2. Jim Campbell -- Chevy goes all-in in NHRA Funny Car class as GM's U.S. performance vehicles and motorsports VP announces Camaro bodywork and sponsorship for John Force Racing.

  3. Emmett Hahn -- Chili Bowl co-founder stands tall among short-track event promoters as Rico Abreu wins 29th running of midget race in front of packed stands at Tulsa's Expo Center plus MAVTV audience.

  4. Scott Atherton -- Following an organizational reboot, the former ALMS and current SportsCar president must demand common sense officiating, and hope for compelling competition, at Daytona. If the problems of 2014 are repeated, it's the one-time Domino's Pizza marketer who rightly should be held accountable.

  5. Scott Pruett -- The face of American sports car racing goes for his record sixth 24-hour victory at Daytona.

  6. Steve Phelps -- NASCAR's chief marketing officer is point-man in search for new Cup series sponsor.

  7. Bob Varsha -- As host of the Fox's Daytona coverage, he'll set the tone, take the lead in the storytelling, and basically decide if something is important for the viewer to know. 

  8. Craig Jackson -- Barrett-Jackson CEO concludes 44th auction in Scottsdale with Jeff Gordon and Sharon Stone among the crowd, classic cars, and Big Money.

  9. John Force -- Life in his Brave New World -- no Ford, no Castrol -- officially begins with Camaro bodywork testing in Peak colors at Wild Horse Pass Motorsports Park, near Phoenix. 

10. Jamie Allison -- Ford's racing director starts the season needing more speed from the Ecoboost IMSA engine and a more competitive Roush Fenway team in NASCAR, following the sensational unveiling of the new Ford GT at the Detroit Auto Show, plus no John or Courtney Force.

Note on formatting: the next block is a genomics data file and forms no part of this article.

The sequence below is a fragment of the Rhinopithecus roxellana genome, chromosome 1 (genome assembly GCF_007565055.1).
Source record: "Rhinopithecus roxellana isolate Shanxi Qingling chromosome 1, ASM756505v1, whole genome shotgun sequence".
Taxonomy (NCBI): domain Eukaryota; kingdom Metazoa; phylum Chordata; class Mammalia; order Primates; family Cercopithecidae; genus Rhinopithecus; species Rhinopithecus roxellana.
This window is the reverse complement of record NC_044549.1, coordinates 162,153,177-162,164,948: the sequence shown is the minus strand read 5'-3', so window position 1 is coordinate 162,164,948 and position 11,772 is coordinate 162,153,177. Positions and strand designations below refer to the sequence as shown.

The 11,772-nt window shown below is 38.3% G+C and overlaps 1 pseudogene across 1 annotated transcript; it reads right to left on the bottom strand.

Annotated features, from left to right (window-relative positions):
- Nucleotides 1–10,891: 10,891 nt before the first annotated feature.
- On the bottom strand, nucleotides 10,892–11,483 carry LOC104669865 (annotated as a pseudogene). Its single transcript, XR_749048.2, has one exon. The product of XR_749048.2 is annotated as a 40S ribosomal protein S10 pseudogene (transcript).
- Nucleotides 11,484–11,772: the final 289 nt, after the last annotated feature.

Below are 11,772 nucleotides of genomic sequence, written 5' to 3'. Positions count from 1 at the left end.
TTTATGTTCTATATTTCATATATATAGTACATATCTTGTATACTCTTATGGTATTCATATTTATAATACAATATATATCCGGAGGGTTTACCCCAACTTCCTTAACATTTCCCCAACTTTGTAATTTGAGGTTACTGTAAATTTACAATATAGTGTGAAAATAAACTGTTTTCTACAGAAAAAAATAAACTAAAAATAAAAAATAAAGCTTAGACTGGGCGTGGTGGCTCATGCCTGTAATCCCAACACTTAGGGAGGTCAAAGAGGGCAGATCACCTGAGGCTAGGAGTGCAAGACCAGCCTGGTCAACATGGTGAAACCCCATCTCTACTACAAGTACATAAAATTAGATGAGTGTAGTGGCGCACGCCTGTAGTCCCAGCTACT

P.S. 1 -- Circumstances limited me to one,four-hour visit to the Barrett-Jackson auction last week. My favorite car of the show was the No. 70 1968 STP Lotus-turbine, the famous four-wheel drive "wedge" design. This car was displayed in the Indianapolis Motor Speedway Museum last May and took a demonstration lap before the race. I spent about 20 minutes closely looking over the car, which was restored at the Lotus factory in England. It was chassis number 56/3. Even the contingency sponsor decals were perfectly in place. Graham Hill drove it. Whether you were around (as I was) to like or dislike the radical turbines, the "wedge" is an Indy classic, and a reminder of when innovation was an essential element of Indy's lure.

P.S. 2 -- Congratulations to the new  National Sprint Car Hall of Fame inductees and their families. Gene (Tiger) Brown, Donnie Kreitz Jr. and Danny Smith in the driver category; Roger Beck and Gil Sonner in the owners-mechanics-builders-manufacturers-sponsors category; Bruce Ellis and Mike Arthur in the promoter-official-media category and Charlie Wiggins in the pre-1945 category. Ceremony will be May 30 in Knoxville, Iowa. I'm a HoF voter.

P.S. 3 -- Here's an example of what is so troubling about today's echo-chamber media audience. Last week I was on the John Force Racing conference call to announce Chevrolet as its new manufacturer partner. It was an important story and industry announcement and I sent out a series of news-oriented Tweets while the call was on-going. This was completely in keeping with how I said I would use Twitter. Breaking News! That night I got an E-mail from someone saying he would no longer be "following" me. Why? He's not a John Force fan. (!) Opinion, not legitmate news, too often rules these days and that is profoudly sad.

[ new list and more next week . . . ]